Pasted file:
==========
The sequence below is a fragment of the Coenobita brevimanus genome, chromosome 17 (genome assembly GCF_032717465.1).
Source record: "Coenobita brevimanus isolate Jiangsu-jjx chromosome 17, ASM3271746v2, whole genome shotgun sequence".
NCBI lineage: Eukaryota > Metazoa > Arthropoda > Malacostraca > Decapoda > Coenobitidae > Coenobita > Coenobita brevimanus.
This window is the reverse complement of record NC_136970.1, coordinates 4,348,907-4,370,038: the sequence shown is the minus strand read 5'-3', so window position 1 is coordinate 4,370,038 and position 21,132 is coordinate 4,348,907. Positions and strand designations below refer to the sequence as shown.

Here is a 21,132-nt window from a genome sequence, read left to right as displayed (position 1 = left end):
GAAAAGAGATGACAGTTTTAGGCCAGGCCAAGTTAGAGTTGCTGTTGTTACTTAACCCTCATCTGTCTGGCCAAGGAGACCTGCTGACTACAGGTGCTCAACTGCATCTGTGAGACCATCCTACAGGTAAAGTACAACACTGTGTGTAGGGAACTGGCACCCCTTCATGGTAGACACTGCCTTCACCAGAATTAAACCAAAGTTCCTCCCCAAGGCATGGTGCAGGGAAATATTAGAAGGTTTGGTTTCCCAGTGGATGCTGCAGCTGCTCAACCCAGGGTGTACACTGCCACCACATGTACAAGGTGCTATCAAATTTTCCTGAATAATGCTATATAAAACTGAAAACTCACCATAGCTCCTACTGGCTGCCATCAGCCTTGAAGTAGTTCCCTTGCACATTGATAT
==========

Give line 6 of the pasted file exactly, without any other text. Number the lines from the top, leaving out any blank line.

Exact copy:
GAAAAGAGATGACAGTTTTAGGCCAGGCCAAGTTAGAGTTGCTGTTGTTACTTAACCCTCATCTGTCTGGCCAAGGAGACCTGCTGACTACAGGTGCTCAACTGCATCTGTGAGACCATCCTACAGGTAAAGTACAACACTGTGTGTAGGGAACTGGCACCCCTTCATGGTAGACACTGCCTTCACCAGAATTAAACCAAAGTTCCTCCCCAAGGCATGGTGCAGGGAAATATTAGAAGGTTTGGTTTCCCAGTGGATGCTGCAGCTGCTCAACCCAGGGTGTACACTGCCACCACATGTACAAGGTGCTATCAAATTTTCCTGAATAATGCTATATAAAACTGAAAACTCACCATAGCTCCTACTGGCTGCCATCAGCCTTGAAGTAGTTCCCTTGCACATTGATAT